I expect twelve cars to arrive during the course of Friday, including the top three Cruisers. The rules specify that “Solarcars must not proceed south of Port Augusta after 11:00 (Darwin time = 12:00 Adelaide time). Solarcars already running south of this point must trailer from this time.” It remains to be seen how many other cars will squeeze in under this limit to get into Adelaide on Saturday morning. In what I have started calling the B race, cars that have been trailered at some point will try to clock up as many solar kilometres as possible, given that limit, together with the closures of the Glendambo and Coober Pedy control stops at 11:20 and 14:00 tomorrow.
And here are the car positions this evening:
In the World Solar Challenge, there are – as I see it – five key areas of competition. Winning the WSC requires doing well at all five.
Solar cars run on solar energy, so the efficiency of the solar cells is critical. Going by what the teams report (in the histogram above) about 23% is typical (unfortunately, efficient solar cells are expensive). To get the best out of the solar cells, good MPPT electronics are also important.
At cruising speed, virtually all the solar energy goes into combating aerodynamic drag. The speed of the car at cruise is determined by the balance between electrical energy and drag. Reducing the drag coefficient is therefore an essential part of designing a fast car. Nuon Solar Team have been particularly good at this, partly because of input from aerospace engineering students at the Delft University of Technology. Computational Fluid Dynamics and wind-tunnel testing are two important techniques here.
The UNSW team perfecting their car (photo: UNSW Solar Racing Team)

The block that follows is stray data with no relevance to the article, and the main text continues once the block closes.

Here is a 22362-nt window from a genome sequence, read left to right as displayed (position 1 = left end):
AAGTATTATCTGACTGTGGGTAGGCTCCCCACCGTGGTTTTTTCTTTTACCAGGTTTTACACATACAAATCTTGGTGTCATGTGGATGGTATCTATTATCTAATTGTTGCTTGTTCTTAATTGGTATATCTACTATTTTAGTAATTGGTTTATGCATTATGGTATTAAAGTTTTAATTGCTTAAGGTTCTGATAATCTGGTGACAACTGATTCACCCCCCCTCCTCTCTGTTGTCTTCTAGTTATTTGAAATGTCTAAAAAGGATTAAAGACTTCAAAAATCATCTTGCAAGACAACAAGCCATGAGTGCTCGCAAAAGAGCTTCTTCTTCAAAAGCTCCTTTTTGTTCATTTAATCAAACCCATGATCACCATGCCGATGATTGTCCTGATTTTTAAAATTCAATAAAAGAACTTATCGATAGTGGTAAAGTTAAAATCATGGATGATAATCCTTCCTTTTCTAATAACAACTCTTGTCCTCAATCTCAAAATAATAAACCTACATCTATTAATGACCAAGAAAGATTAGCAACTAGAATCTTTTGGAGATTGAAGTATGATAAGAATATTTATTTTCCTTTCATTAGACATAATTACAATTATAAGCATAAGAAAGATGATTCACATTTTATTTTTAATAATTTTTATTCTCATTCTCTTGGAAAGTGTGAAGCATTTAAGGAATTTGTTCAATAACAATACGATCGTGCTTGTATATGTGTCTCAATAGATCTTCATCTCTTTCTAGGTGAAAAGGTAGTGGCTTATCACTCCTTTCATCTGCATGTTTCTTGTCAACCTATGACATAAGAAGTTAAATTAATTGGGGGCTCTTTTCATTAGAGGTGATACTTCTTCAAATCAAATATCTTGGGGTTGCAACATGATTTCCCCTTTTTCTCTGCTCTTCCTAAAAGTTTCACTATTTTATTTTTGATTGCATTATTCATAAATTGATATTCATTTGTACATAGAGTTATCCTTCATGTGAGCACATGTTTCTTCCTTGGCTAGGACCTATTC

Designing a fast car is not enough to win the World Solar Challenge, however. To travel 3,000 km along the less-than-perfect road from Darwin to Adelaide requires an extremely reliable car. Designing a car to survive the conditions means paying very careful attention to mechanical design.
University of Michigan running their practice race in 2015 (photo: University of Michigan Solar Car Team)
To develop a reliable car, extensive testing is important. To quote Rachel Abril from Stanford, “Test it. Test it again. Test it more.” However, testing is equally important in developing efficient race procedures, which is why teams like Michigan and Twente will run simulated practice races.
As part of managing the uncertainty about future sunshine, Solar Team Twente took a military meteorologist along for the 2013 WSC.
Finally, good race strategy is essential to doing well in the World Solar Challenge. This includes the psychological aspects of race strategy common to all forms of racing, together with choosing the optimum speed for the conditions (and also, in the Cruiser class, the optimum number of passengers). Managing the uncertainty about future sunshine is also critically important.
16 Stanford Solar Car Project (Arctan)
The team from Stanford University have competed in the World Solar Challenge several times, and came 4th in the Challenger class in 2013 (after Nuon, Tokai, and Twente). They recently produced an excellent documentary on their participation in that race:
This year, they are racing their new car, Arctan (below and top). The car is named in honour of a deceased team alumnus. Their website also has some interesting comments on their team structure and older vehicles. Good luck, team 16!
For up-to-date lists of all World Solar Challenge 2015 teams, see: